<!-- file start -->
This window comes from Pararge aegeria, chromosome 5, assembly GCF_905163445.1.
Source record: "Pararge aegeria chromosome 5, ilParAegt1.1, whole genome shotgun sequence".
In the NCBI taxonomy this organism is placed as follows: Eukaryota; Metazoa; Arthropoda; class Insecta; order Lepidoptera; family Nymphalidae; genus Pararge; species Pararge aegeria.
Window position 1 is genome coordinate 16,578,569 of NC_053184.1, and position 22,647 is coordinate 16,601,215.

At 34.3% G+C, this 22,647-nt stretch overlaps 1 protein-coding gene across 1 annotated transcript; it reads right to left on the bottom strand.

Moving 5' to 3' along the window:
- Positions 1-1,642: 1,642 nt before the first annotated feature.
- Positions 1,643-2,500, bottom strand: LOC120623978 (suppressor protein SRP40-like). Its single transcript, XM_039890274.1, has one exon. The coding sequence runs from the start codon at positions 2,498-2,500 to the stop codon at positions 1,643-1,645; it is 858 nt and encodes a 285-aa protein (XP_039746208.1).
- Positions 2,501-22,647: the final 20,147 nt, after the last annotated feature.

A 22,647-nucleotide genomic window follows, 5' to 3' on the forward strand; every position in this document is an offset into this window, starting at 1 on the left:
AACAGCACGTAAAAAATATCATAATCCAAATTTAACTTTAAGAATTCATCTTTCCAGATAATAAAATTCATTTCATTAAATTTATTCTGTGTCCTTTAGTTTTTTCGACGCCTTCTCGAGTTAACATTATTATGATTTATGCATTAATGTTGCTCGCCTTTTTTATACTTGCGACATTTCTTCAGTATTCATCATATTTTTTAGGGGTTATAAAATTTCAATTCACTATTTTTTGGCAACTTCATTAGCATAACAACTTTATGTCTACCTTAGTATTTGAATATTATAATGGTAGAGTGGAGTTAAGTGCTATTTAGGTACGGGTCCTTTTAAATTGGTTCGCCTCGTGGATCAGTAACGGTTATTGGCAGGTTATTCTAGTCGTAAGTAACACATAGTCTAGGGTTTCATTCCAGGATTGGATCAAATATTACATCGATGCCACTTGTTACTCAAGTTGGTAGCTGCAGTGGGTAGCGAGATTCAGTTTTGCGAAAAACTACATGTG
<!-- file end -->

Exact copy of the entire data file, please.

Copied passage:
This window comes from Pararge aegeria, chromosome 5, assembly GCF_905163445.1.
Source record: "Pararge aegeria chromosome 5, ilParAegt1.1, whole genome shotgun sequence".
In the NCBI taxonomy this organism is placed as follows: Eukaryota; Metazoa; Arthropoda; class Insecta; order Lepidoptera; family Nymphalidae; genus Pararge; species Pararge aegeria.
Window position 1 is genome coordinate 16,578,569 of NC_053184.1, and position 22,647 is coordinate 16,601,215.

At 34.3% G+C, this 22,647-nt stretch overlaps 1 protein-coding gene across 1 annotated transcript; it reads right to left on the bottom strand.

Moving 5' to 3' along the window:
- Positions 1-1,642: 1,642 nt before the first annotated feature.
- Positions 1,643-2,500, bottom strand: LOC120623978 (suppressor protein SRP40-like). Its single transcript, XM_039890274.1, has one exon. The coding sequence runs from the start codon at positions 2,498-2,500 to the stop codon at positions 1,643-1,645; it is 858 nt and encodes a 285-aa protein (XP_039746208.1).
- Positions 2,501-22,647: the final 20,147 nt, after the last annotated feature.

A 22,647-nucleotide genomic window follows, 5' to 3' on the forward strand; every position in this document is an offset into this window, starting at 1 on the left:
AACAGCACGTAAAAAATATCATAATCCAAATTTAACTTTAAGAATTCATCTTTCCAGATAATAAAATTCATTTCATTAAATTTATTCTGTGTCCTTTAGTTTTTTCGACGCCTTCTCGAGTTAACATTATTATGATTTATGCATTAATGTTGCTCGCCTTTTTTATACTTGCGACATTTCTTCAGTATTCATCATATTTTTTAGGGGTTATAAAATTTCAATTCACTATTTTTTGGCAACTTCATTAGCATAACAACTTTATGTCTACCTTAGTATTTGAATATTATAATGGTAGAGTGGAGTTAAGTGCTATTTAGGTACGGGTCCTTTTAAATTGGTTCGCCTCGTGGATCAGTAACGGTTATTGGCAGGTTATTCTAGTCGTAAGTAACACATAGTCTAGGGTTTCATTCCAGGATTGGATCAAATATTACATCGATGCCACTTGTTACTCAAGTTGGTAGCTGCAGTGGGTAGCGAGATTCAGTTTTGCGAAAAACTACATGTG